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Bishop's Homily for the Fourth Sunday of Advent

What can seem so absurd to us is actually the infinite wisdom of God.

By Bishop Larry Silva
December 18, 2022

[Christ the King Church, Kahului; St. Anthony Church, Wailuku]

God can often seem absurd!  In today’s readings we see two examples of this and the hint of a third.

Ahaz was the King of Judah, and his two most powerful enemies had made an alliance to invade him.  He consults with the prophet Isaiah about whether he should form a military alliance with Assyria in order to have the strength to resist this invasion.  After consulting with God, Isaiah advises him to do what seems absurd:  to do nothing, but simply rely on God to take care of the situation.  He even tells the unbelieving Ahaz to ask for a sign, which Ahaz considers absurd.  Then Isaiah makes a prophecy to assure him that God will take care of everything in the end:  “The virgin shall conceive, and bear a son, and shall name him Emmanuel,” which, as we know, means “God-with-us.”  The sign itself seems absurd!  A virgin conceiving a child?!

Then we see the actual fulfillment of this prophecy, when the Virgin Mary is found with child, not through the action of Joseph, to whom she is betrothed, but with whom she has not had relations.  Joseph, being a reasonable man, concludes that she has been unfaithful and has had an illegitimate liaison with another man, because we all know how pregnancy happens.  Then in what could seem absurd to many, Joseph believes an angel who appears to him in a dream and accepts this incredible story that Mary has conceived not by any man but by the Holy Spirit.  He takes her into his home as his wife.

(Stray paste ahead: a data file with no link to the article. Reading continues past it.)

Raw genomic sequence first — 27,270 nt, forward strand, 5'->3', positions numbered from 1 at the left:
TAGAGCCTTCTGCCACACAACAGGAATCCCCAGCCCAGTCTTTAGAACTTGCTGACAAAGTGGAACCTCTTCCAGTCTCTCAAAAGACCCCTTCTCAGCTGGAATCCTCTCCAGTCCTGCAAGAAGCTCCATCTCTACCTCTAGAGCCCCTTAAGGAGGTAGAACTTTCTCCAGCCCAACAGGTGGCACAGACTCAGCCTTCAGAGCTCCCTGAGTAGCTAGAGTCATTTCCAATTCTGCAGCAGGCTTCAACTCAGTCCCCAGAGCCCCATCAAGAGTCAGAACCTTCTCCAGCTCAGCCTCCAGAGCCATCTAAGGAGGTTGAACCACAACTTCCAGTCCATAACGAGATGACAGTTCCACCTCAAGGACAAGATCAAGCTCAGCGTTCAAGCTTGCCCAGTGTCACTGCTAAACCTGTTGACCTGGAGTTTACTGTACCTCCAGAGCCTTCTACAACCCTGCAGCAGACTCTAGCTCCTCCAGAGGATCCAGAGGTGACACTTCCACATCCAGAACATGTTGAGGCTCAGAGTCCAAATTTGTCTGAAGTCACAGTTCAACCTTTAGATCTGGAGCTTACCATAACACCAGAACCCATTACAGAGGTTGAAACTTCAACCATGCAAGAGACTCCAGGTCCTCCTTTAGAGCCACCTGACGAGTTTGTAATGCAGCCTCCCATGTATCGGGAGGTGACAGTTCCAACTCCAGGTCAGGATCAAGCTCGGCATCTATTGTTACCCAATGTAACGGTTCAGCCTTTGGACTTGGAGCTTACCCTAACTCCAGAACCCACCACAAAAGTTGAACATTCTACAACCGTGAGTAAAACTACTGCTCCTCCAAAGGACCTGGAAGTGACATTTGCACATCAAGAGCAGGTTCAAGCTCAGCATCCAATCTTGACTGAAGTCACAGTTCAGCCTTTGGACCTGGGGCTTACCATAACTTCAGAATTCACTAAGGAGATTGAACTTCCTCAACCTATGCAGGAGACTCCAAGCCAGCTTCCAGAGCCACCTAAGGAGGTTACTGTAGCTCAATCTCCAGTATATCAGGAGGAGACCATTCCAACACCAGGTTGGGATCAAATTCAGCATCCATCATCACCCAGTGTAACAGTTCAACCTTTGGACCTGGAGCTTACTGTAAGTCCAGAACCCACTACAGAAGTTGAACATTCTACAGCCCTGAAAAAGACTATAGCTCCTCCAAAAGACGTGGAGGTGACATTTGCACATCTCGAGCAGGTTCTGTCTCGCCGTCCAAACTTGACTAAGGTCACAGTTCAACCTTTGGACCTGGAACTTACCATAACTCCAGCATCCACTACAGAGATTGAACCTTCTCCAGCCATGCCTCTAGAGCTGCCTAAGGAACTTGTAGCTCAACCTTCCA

Then there is Paul, who describes himself as a slave of Jesus Christ, not as a complaint or lament of victimhood, but as his greatest joy in life.  This is from a man who dedicated himself to forcefully making slaves of anyone who dared believe in Jesus.  Yet when he encountered Jesus himself on the road, the most absurd thing happened:  Paul made himself a slave of Jesus, no longer persecuting him and his people, but gladly being persecuted for the sake of the Name of Jesus.

Isn’t it also absurd to believe that bread and wine can become the Body and Blood of Jesus Christ himself?  Isn’t it absurd that the all-perfect God should want to enter into the lives of us sinners?  Isn’t it absurd that the all powerful God would choose us weak and sinful people to be his messengers to all the world?  Yes, these things seem so absurd, but they are absolutely true!

Is it absurd to imagine that there would be no more wars in the world?  That no violence or bullying will ever be done to anyone again?  That all children can grow in an environment filled with love?  That dire and debilitating poverty and homelessness can be a thing of the past?  Yes, it is easy to think of these ideas as absurd, given the fact that we know what we know about the history of the world.  Yet this is exactly what God wants, and he has chosen us in his absurd-looking wisdom to make it all come true.

Is it absurd to think that the most important thing we or anyone can do for this world torn by sin and division is to come here to worship, to stop everything else we do in order to simply give thanks that there is a true and living God, and that we are not that god?  In a world in which people have become their own gods, it is absurd to think that worshipping this God will make any difference.  Yet nothing could be more powerful in transforming us and transforming the world than what we are doing here and now.

In a week we will be celebrating Christmas, the birth of the Promised One, the Son of God and Son of Mary.  We will be singing of the seemingly absurd love of God for all of us.  We will be rejoicing with family and friends and with the whole world, because we know in our hearts of faith that the impossible has come to be.  And we sing and celebrate in wonder and awe that what seems so absurd to us is the infinite wisdom of God, which brings us his life, his peace, and the fulness of his love.